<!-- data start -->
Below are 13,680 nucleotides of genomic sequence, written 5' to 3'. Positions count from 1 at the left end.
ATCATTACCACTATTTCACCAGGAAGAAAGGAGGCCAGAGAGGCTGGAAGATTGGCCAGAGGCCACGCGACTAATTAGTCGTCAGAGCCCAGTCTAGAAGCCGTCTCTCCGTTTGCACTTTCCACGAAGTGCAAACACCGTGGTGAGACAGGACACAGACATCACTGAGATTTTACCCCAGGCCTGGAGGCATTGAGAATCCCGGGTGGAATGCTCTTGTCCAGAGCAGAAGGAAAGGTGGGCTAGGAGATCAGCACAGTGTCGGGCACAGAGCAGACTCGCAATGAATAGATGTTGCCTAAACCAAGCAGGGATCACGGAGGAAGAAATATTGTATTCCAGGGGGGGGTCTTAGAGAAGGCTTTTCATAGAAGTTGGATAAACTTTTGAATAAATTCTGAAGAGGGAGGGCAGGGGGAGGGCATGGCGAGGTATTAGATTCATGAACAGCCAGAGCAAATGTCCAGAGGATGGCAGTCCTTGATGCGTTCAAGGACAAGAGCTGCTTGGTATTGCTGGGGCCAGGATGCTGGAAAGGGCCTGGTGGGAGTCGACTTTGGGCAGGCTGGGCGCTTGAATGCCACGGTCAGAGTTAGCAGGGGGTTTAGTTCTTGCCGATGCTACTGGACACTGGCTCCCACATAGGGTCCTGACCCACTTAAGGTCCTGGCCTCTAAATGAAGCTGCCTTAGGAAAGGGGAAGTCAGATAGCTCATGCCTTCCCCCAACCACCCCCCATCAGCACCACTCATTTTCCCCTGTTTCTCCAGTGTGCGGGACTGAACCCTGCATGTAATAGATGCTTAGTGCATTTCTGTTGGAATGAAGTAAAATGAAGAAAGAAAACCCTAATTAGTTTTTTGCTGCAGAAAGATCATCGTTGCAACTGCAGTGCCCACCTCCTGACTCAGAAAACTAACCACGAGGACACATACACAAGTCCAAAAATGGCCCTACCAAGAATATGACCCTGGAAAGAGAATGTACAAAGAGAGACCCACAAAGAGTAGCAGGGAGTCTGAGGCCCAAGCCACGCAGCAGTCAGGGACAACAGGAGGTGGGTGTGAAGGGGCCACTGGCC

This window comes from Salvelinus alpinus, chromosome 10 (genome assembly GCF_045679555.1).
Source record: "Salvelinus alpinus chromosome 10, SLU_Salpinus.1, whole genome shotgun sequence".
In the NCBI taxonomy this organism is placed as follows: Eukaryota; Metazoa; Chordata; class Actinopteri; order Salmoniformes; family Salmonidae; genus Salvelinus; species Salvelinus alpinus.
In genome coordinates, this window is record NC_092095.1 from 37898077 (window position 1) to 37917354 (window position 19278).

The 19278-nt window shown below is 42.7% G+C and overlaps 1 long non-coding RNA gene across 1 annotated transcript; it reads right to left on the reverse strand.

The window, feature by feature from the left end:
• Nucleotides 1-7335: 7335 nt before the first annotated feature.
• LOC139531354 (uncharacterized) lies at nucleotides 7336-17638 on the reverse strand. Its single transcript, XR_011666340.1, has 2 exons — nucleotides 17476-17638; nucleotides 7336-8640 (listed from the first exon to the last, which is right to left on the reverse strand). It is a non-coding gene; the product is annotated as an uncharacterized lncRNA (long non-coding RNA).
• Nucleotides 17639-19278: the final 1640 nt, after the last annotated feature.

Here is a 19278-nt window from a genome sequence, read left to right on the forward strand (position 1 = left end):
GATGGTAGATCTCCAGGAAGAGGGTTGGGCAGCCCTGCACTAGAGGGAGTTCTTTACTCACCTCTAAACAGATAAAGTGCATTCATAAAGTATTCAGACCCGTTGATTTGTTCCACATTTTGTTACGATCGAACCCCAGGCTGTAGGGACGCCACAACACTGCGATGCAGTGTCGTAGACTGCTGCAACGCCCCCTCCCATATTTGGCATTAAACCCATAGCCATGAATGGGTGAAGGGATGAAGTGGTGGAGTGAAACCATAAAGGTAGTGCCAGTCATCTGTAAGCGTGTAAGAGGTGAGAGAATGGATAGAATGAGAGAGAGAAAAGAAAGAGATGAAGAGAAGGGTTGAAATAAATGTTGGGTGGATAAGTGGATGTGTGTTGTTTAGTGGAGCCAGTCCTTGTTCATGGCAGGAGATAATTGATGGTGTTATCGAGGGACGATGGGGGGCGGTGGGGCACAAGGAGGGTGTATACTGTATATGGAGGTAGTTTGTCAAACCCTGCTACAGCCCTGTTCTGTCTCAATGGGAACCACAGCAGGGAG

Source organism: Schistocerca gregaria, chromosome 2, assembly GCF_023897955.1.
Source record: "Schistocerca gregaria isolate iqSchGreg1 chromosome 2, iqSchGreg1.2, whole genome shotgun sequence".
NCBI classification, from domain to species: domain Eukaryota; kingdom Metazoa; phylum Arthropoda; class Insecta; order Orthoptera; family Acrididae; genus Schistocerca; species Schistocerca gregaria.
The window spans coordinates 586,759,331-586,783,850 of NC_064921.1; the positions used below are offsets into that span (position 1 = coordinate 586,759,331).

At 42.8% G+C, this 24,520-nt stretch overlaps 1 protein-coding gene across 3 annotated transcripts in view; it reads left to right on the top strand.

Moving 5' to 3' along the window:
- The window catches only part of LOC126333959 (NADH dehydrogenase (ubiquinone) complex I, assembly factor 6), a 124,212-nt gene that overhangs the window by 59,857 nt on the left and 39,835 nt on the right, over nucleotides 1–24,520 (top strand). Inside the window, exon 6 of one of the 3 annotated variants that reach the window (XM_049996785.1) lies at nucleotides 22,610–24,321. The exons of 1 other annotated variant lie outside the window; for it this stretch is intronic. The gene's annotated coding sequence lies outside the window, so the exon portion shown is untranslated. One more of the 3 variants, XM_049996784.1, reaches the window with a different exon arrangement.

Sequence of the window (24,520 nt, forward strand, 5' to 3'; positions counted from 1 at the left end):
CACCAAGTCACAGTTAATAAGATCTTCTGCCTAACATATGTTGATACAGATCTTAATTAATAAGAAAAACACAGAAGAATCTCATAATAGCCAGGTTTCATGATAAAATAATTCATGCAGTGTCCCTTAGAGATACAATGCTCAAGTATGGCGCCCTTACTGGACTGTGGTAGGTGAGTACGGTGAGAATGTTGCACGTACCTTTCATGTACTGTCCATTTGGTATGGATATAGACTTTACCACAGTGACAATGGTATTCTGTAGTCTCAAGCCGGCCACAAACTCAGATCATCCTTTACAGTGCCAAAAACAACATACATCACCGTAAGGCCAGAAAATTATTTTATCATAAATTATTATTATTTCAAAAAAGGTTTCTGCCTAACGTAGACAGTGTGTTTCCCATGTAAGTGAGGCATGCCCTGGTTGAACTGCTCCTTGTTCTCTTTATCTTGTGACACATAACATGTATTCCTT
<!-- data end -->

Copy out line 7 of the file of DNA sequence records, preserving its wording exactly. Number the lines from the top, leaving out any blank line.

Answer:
The 19278-nt window shown below is 42.7% G+C and overlaps 1 long non-coding RNA gene across 1 annotated transcript; it reads right to left on the reverse strand.